Three Sisters Companion Planting Method
Companion planting is a useful gardening technique of growing certain veggies together to take advantage of their natural tendencies and relationships. This is an idea that has been practiced for centuries, and most famously with the “Three Sisters” method. Watch our video where Tricia shows how easy it is to plant using the Three Sisters method.
Companion Plants in the Three Sisters Method
The three sisters is a combination of these three plants working together:
- “Sister Beans”–deposit nitrogen from the air into the soil, in a form that the plants can use.
- Plant pole beans such as Blue Lake, Scarlet Runner, or Italian Snap, NOT bush beans.
- Make sure to inoculate your seeds with nitrogen-fixing Rhizobium bacteria, such as the Garden Combination Mix.
- The beans will use the corn as support, so wait to plant the beans until the corn is about knee high.
- “Sister Corn”–provides support for beans vines to climb upon.
- Plant your favorite sweet corn, dent corn, popcorn, or even a combination.
- “Sister Squash”–shades the ground with its large leaves to provide a good growing environment for all the sisters.
- Squash can be winter or summer types, or a combination of both.
- Sometimes a fourth sister is included: either Sunflower or Bee Balm. This sister also supports the beans, lures birds away from the corn with their seeds and attracts insect pollinators.
Garden Layout for the Three Sisters PlantingThere are many variations on a Three Sisters garden layout. But all of them plant the sisters in clusters on low, wide mounds, rather than a single row.
The Wampanoag Method
- This method is the best known because it was the planting method that the Iroquois taught the early colonial settlers.
- It is best suited to regions with wet summers.
- Planted in mounds to reduce rotting
The Hidatsa Method
- From the northern plains, used by the Hidatsa, Mandan and Arikara peoples who planted along the floodplain of the Missouri river
- This is where each Sister is planted staggered in small blocks
- This is best for arid regions.
- Very different in that it is not planted in mounds rather in a large square with the edges mounded up to keep any water in the planting area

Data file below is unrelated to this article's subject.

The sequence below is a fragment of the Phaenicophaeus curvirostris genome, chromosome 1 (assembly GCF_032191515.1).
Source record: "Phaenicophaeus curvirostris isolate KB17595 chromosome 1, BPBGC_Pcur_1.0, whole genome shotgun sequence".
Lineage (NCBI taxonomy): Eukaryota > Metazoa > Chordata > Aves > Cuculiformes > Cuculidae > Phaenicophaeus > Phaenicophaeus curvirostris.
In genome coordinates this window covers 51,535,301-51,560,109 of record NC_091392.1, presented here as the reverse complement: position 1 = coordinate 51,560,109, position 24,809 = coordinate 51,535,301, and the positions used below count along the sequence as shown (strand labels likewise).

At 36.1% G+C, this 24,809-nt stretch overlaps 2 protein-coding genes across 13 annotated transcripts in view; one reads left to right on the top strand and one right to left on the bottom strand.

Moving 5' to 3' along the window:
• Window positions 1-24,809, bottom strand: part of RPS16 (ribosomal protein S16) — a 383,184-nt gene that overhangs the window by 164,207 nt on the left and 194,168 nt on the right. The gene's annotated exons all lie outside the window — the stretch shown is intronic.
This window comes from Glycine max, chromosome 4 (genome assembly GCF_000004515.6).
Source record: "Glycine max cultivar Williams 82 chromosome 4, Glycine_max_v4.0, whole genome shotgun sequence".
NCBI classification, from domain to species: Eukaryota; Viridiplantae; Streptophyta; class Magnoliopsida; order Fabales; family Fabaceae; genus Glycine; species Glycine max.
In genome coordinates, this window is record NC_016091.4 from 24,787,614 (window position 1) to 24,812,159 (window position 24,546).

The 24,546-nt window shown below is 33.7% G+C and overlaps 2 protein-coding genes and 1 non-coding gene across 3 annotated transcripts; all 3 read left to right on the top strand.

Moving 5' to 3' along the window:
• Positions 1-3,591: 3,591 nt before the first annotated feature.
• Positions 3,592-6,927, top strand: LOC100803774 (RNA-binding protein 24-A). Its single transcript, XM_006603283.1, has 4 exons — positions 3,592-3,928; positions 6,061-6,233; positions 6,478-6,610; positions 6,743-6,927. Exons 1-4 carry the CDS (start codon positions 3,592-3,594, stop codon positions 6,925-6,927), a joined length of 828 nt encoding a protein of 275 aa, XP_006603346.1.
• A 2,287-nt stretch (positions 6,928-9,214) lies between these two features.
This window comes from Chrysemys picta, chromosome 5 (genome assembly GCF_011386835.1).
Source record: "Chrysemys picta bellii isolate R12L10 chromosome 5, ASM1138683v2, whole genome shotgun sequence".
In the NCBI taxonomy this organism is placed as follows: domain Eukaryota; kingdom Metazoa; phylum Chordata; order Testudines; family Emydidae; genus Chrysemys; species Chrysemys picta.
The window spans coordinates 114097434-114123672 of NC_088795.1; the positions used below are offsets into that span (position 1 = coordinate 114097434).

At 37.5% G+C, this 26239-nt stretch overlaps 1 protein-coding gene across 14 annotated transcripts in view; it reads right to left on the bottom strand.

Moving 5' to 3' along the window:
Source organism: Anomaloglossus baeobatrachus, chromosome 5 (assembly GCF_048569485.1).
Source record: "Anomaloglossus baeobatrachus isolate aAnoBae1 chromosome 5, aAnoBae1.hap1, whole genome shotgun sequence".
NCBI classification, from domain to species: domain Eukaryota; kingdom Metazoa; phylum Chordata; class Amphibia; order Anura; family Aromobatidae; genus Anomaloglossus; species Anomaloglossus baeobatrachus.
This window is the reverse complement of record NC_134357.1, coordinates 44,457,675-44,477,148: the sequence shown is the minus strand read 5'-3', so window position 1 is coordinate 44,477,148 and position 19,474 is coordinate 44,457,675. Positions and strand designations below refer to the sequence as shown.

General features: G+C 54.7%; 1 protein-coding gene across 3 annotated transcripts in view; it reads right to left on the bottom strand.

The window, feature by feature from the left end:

Layout for the Wampanoag Method
- Choose a spot that has at least 6 hours per day of direct sunlight.
- Soil should be rich in organic matter and free of stones and weeds.
- Build each mound so that it is 4" tall, and 18" diameter at the base, with a flat top that is about 10" across, see Figure 1.
- Space mounds so their centers are 4' apart.
- You can plant your garden as soon as the night temperatures are consistently above 55°F, and not later than June 1.
- Plant the corn on the flat part at 6" spacing, see Figure 2.
- On every other mound, alternate with squash instead of corn, planting squash in a triangle pattern at 4" spacing.
- If including sunflowers or bee balm, plant those on the north side of the garden.
- Once the corn is at least 4" tall, plant the beans around the slopes of each corn mound. Planting the beans a few weeks after the corn ensures that the corn stalks will be strong enough to support the fast growing beans.
Layout for the Hidatsa Method
- Planted in a large block with mounds of corn (see Figure 3 and 4) and beans planted on the south side of their mound, 6 seeds in total (see Figure 5).
- Squash plants are place in mounds spaced 4' at center, located on the south, east and west section of the block, see Figure 3.
- Plant sunflowers on the north side of the block, see Figure 3.
Layout for the Zuni Waffle Garden
- Requires significant space since each waffle is 12' by 12'.
- Corn is planted in the center of each square, and plant 4-8 seeds to create a thick stand.
- Sunflowers can be planted around the edges of the waffle
- Squash is planted in each corner and in the center of the waffle (see figure at right).